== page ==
Our research and preparation paid off that night. We had the accents and the language down really well, and we managed to depict various different strata of society. We wound up with a variety of different settings, though we were a little weak on fully evoking those settings: nothing had a smell, or a texture, or a temperature, or even much of an appearance. But at least we *had* that variety of locations, which went a long way towards making the story feel Dickensian.
As for my own work that night, I felt just-okay about it.
My character work was middling, and I kept making weak choices. For instance, I played Roger's dad, and I played him as appropriately severe and undemonstrative (good). Then when the Duke came to a dinner party and proposed taking Roger off of my hands, I tried to build up the Duke's status (good). So I played "being afraid of the Duke" (good), but I also played "being reluctant to send Roger to the Duke". This last choice wasn't so good -- it was inconsistent with my previous cruelty to Roger, and I would have done better to join with the Duke as another villain instead of waffling about whether I was on Roger's side.
I had a similar problem later on, as Mister Shivers, the Duke's factotum who winds up putting Roger to work on the estate. My characterization was on the weak side (I kind of wish we'd had a character warm-up before the show), and I played a scene where I started out mean to Roger, and then was impressed with the work Roger did, and then was nice to Roger. Again, I should have just joined the Duke in his cruelty to make more adversity for the hero.
I also got weirdly out of sync with zinereem, our narrator. There were a couple of times when I stepped onstage and started a scene just as zinereem was narrating us into a different scene. I felt bad about that, and wound up hanging back a bit as the show went on.
Side note: how much I hang back, versus how much I jump on stage and start stuff, has seesawed back and forth through the rehearsal process. This cast is large enough, and experienced enough with longform, that a longform-newbie like me does have to fight a bit to get into scenes. If you wait that extra second, somebody else among the cast of nine will step right up to play the character that's been asked for. So there have been times I've happily leapt in as every character I thought I could do; there are times where I have no idea what's going on in the story and I'm afraid to leave the wings; and then there are times where I happily jump on stage only to collide awkwardly (and figuratively) with the other performers.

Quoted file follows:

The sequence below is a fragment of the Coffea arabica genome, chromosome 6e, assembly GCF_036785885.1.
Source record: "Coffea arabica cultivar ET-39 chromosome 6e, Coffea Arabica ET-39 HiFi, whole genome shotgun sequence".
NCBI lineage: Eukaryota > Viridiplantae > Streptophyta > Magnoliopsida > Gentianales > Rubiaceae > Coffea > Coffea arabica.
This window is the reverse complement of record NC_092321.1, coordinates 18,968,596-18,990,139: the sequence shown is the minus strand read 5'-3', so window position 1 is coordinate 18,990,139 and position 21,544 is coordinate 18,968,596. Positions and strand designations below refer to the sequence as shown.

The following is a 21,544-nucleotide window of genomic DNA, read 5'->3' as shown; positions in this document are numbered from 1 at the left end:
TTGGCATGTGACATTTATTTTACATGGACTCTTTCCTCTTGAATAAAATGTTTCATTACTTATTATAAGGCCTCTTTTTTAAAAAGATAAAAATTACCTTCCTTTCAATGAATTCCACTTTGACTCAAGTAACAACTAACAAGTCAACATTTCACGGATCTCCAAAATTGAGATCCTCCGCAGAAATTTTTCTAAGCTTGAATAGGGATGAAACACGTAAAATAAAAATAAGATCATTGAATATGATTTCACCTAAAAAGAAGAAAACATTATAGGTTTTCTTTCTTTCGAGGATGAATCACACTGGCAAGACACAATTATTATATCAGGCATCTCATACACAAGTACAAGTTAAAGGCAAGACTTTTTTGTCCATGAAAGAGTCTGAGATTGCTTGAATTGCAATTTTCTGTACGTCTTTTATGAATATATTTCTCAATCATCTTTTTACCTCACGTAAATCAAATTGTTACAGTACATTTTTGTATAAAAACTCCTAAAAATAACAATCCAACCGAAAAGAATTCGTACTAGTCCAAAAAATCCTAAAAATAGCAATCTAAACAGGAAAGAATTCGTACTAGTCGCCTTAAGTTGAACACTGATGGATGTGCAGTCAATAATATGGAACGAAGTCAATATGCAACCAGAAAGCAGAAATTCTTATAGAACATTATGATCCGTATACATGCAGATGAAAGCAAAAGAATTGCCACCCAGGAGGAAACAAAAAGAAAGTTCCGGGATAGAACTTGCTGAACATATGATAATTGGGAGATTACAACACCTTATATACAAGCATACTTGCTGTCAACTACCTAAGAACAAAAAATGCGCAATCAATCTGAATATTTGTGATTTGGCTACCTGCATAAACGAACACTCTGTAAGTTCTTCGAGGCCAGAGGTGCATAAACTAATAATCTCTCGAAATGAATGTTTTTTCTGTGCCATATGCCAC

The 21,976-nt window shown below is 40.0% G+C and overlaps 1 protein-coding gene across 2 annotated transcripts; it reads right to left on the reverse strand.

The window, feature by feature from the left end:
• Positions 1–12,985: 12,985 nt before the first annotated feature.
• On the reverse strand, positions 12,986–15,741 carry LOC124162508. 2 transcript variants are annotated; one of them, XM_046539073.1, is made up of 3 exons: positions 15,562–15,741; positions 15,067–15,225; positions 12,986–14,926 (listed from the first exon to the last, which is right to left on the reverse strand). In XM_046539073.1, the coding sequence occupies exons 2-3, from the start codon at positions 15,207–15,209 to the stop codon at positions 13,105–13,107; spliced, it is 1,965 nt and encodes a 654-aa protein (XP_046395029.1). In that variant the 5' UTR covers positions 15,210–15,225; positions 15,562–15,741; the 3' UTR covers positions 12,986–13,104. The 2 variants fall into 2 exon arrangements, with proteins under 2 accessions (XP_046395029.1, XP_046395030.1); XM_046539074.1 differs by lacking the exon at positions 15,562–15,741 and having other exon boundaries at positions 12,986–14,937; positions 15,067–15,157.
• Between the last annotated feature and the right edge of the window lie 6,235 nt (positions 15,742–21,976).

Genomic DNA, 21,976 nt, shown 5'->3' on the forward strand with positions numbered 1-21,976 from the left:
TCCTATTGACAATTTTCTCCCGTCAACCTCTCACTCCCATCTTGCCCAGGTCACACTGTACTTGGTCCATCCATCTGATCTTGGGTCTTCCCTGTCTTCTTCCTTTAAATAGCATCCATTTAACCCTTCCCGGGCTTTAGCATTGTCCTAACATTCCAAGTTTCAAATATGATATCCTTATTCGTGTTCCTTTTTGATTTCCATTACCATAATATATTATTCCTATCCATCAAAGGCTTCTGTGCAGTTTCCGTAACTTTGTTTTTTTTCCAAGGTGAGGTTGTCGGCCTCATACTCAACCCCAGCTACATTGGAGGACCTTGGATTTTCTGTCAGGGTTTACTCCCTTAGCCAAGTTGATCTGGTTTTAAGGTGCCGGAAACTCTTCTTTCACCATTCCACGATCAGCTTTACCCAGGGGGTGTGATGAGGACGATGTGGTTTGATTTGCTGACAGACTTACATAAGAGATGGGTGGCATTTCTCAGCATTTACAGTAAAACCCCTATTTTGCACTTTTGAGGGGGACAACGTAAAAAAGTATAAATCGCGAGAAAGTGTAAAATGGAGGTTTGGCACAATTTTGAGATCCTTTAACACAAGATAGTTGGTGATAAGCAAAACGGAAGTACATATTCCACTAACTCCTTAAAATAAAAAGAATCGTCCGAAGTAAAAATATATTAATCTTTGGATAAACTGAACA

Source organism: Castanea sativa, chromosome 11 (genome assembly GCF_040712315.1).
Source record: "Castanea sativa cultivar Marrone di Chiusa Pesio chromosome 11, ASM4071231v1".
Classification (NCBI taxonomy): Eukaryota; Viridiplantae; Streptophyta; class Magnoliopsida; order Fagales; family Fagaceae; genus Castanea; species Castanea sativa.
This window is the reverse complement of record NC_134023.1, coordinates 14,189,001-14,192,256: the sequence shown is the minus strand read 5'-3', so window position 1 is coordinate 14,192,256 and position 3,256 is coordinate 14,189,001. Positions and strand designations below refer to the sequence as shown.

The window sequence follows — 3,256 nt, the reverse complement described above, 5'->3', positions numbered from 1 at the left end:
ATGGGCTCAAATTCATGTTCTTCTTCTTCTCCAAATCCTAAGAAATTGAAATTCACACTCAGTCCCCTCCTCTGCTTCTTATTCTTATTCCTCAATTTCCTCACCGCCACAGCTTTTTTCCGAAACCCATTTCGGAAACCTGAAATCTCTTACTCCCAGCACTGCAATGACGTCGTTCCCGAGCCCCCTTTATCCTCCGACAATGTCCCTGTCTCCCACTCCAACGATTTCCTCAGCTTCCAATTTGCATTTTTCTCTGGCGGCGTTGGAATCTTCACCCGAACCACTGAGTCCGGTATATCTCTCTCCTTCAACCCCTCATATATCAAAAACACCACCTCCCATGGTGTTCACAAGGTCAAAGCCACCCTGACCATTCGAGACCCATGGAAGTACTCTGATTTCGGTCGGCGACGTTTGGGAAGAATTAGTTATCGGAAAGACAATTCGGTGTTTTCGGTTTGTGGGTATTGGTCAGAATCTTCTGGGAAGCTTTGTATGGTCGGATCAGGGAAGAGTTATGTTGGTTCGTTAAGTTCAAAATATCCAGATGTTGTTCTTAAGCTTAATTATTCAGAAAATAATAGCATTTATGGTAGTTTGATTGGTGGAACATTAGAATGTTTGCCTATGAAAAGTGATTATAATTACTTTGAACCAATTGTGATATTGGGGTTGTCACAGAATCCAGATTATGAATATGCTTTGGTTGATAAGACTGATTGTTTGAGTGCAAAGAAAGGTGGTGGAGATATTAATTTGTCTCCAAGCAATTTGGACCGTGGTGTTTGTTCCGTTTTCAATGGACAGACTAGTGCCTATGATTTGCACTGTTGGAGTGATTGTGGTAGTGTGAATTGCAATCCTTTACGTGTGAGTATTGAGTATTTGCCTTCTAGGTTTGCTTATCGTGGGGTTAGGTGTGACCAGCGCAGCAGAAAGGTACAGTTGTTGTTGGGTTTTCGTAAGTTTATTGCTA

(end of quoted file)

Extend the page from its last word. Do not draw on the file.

That said, I didn't do anything to really torpedo the show -- nothing on the order of "oop-la, I forgot that the protagonist strangled his own father to death" -- and my characters did what needed doing to keep the story humming along. My problems with my performance are really on the quibble level.
The audience had a great time. The house was about half full, but they seemed pretty responsive, and seemed appropriately giddy after the show. And it was a *fun* show. We had our plot humming along nicely, and we sent cool secondary characters running through it, and we judiciously put in some running jokes. And even when it got crazy-random, it got crazy random in a fun way.
So: a solid start to the run, and no doubt we'll build on that to better shows in the future. Excelsior!
(Side note: during our show the café was throwing some sort of art-opening party downstairs. In violation of their lease, they had amplified music. Jessica kept going downstairs and telling them to turn it down or off. They kept turning it back up again. This meant that, several times in the show, the theater had the thump-thump-thump of club music faintly drifting in from the stairwell. Grr.)
 I felt somehow compelled to give a dying piece of advice to the hero. Then I realized I had nothing in mind to say. After an awkward one-second pause, I babbled something about "remembering the sea", when I should have made it about the relationship or about the deeper issues in the story. Ah well.
 It's possible Mister Shivers could have wound up being one of those Dickensian characters who *seems* to be nice to the hero, gains the hero's trust, and then reveals that he's a complete and utter bastard. I still think the simpler choice would have been better for our first time in front of an audience.
 The earlier dinner-party scene was another example of this. There were nine people onstage, all of whom wound up with speaking roles in the scene. My sentiment was, "Well, this scene isn't really about me, so I'm not going to fight to get a word in." I didn't wind up saying much.
 In an early scene as Roger's father, I said the verb "mark" in my proper English accent. Topping mis-heard it as "mock". This then became a rule-of-three gag, where I found another opportunity to say "mark" later on, confusing everybody, and finally used the word "mock" in the final scene. It was a little cheesy, but it felt good to roll with it.
Mood: satisfied · Music: none